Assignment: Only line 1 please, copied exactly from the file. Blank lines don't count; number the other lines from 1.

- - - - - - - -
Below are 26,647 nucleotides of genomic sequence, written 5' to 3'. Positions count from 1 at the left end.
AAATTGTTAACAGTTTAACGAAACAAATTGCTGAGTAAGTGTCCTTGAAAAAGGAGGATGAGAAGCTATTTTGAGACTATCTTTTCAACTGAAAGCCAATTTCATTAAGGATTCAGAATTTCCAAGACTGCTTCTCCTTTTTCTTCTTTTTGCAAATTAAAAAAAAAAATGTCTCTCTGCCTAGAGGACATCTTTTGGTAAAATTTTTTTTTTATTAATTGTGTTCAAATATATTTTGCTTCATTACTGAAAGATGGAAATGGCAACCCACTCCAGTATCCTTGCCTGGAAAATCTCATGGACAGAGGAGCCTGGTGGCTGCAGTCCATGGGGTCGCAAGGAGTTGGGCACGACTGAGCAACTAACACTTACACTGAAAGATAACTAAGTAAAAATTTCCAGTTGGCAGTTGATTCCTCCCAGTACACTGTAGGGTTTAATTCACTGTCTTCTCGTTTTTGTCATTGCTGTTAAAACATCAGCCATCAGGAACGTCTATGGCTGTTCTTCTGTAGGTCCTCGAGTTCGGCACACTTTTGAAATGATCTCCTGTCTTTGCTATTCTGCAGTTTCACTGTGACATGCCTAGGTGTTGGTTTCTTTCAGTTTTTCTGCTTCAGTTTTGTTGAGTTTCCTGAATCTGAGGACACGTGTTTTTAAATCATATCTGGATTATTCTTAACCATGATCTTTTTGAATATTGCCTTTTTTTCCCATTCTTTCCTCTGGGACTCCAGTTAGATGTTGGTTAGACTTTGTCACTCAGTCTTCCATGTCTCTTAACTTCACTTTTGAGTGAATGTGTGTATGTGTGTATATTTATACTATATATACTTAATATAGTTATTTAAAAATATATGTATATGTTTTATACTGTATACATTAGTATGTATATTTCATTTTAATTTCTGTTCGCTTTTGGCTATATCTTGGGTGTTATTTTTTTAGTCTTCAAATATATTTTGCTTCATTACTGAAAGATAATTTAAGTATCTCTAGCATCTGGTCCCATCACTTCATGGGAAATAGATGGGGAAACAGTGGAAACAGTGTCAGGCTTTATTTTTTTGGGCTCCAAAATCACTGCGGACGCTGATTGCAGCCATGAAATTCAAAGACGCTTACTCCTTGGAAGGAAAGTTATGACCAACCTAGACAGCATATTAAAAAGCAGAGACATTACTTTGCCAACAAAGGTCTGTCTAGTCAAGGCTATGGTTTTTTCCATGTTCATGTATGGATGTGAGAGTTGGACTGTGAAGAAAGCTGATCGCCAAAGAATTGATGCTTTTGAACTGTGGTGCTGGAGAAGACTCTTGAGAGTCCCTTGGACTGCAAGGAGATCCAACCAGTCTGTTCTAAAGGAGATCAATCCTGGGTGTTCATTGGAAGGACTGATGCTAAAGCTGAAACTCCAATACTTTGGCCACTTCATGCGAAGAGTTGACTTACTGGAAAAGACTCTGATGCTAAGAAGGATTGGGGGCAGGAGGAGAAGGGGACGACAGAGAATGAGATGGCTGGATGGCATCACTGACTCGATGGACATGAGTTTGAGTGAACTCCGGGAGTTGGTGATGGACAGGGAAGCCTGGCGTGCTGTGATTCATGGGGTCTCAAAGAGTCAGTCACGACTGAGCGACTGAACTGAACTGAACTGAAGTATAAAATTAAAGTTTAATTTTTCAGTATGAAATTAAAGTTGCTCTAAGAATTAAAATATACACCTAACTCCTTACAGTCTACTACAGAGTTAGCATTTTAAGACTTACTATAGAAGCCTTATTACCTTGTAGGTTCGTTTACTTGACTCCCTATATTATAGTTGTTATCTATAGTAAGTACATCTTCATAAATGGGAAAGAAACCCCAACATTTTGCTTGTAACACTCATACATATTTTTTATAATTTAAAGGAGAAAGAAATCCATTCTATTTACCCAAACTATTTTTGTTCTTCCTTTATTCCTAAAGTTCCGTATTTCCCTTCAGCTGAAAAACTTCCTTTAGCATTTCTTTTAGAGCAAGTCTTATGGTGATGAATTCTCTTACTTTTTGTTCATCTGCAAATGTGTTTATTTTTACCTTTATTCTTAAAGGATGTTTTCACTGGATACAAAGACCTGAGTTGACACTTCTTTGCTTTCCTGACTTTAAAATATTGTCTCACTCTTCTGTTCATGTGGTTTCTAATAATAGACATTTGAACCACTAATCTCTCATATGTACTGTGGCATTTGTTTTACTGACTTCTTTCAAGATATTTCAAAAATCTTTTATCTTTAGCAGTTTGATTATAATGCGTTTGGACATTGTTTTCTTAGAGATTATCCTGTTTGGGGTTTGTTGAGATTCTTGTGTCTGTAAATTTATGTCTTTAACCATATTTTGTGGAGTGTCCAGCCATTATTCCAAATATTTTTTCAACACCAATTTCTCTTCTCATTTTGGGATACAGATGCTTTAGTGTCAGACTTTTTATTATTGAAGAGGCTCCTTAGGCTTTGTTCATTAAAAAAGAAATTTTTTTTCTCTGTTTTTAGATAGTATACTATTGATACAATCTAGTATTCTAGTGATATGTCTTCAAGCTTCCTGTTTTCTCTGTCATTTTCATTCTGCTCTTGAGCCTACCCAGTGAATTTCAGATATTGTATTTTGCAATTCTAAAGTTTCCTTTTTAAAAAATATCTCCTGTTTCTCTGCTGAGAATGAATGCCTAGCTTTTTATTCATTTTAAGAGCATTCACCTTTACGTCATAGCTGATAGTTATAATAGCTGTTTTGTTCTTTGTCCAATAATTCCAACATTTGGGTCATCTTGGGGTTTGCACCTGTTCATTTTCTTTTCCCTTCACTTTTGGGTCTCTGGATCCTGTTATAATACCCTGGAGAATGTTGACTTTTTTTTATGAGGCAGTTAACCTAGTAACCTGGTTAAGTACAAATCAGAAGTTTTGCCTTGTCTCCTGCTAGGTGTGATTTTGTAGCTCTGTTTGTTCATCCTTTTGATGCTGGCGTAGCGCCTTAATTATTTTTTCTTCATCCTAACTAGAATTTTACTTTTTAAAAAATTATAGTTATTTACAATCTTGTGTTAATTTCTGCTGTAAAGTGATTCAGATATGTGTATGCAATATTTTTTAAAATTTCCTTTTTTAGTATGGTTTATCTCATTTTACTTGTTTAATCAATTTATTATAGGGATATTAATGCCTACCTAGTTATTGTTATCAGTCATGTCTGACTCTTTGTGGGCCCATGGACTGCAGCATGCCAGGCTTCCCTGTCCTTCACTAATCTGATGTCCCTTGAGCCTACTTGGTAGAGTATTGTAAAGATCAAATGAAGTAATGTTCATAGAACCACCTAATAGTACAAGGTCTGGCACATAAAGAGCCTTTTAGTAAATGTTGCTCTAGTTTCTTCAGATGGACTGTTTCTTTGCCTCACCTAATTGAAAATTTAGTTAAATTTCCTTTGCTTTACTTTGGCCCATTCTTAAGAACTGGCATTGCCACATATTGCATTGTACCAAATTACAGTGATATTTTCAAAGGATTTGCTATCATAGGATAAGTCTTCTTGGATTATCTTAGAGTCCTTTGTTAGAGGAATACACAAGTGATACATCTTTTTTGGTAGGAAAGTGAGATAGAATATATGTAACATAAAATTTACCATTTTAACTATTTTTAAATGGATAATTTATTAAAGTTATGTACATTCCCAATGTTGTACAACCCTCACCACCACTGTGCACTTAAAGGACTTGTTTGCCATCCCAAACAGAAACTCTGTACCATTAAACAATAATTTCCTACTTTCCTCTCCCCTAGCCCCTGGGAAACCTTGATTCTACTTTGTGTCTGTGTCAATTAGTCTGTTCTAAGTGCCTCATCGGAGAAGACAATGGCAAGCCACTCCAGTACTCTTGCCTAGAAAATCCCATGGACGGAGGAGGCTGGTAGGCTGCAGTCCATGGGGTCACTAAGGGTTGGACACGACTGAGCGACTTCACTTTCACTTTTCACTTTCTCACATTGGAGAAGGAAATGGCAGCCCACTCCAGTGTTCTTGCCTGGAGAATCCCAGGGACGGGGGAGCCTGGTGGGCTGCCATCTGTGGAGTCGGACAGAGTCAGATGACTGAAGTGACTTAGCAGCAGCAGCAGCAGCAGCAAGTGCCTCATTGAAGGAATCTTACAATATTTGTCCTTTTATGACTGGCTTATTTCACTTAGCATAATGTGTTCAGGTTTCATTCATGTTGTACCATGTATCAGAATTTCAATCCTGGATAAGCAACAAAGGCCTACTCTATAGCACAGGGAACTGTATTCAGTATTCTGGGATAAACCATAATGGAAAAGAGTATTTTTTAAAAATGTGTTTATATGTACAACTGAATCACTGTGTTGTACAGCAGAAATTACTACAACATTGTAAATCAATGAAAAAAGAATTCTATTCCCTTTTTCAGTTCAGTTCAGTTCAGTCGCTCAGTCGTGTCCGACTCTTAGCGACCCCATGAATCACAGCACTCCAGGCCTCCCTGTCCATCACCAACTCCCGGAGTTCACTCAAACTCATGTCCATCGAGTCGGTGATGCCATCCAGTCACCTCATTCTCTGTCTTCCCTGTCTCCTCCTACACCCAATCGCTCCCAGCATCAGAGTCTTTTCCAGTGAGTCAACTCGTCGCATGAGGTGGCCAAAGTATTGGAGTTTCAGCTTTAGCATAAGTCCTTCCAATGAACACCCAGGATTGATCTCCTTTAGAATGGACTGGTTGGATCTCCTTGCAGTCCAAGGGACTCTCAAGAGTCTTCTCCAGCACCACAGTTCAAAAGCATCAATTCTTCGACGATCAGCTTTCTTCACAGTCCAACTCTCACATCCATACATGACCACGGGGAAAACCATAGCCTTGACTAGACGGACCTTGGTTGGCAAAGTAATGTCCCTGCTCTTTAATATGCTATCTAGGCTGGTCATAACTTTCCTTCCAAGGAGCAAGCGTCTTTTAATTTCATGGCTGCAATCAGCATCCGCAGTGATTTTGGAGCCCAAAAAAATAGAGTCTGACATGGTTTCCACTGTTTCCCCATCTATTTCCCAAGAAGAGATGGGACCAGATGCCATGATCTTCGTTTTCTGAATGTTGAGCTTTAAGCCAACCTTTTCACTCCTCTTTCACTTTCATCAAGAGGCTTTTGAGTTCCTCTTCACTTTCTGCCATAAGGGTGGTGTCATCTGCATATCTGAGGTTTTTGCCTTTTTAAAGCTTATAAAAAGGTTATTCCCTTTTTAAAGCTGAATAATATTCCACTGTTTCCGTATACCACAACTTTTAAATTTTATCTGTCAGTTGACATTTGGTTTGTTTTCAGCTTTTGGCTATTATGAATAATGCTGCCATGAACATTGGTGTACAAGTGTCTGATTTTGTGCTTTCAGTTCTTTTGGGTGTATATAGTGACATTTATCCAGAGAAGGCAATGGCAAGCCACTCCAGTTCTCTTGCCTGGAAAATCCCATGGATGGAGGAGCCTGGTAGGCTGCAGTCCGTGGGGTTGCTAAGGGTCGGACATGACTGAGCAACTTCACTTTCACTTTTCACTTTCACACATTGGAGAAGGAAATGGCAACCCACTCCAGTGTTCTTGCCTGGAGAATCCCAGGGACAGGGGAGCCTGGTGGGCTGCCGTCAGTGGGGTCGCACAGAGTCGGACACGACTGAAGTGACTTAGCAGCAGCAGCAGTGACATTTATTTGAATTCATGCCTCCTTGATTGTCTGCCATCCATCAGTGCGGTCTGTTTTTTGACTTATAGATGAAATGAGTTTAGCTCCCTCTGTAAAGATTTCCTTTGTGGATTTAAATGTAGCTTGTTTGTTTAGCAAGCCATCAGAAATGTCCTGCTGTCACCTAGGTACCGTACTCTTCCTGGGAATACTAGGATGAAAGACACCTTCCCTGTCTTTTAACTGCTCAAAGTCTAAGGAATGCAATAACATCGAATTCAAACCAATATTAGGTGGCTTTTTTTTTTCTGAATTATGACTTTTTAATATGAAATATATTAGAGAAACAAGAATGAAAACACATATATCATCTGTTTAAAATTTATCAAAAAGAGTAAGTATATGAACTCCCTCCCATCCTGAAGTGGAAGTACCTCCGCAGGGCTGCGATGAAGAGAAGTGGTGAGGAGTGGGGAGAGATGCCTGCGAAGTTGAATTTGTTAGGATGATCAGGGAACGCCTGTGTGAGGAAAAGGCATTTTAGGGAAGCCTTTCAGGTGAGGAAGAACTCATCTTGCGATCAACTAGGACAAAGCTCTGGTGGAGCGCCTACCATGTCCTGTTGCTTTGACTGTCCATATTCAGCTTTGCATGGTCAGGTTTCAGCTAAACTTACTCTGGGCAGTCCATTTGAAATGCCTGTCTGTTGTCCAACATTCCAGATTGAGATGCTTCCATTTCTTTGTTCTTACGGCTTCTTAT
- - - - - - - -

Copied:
Below are 26,647 nucleotides of genomic sequence, written 5' to 3'. Positions count from 1 at the left end.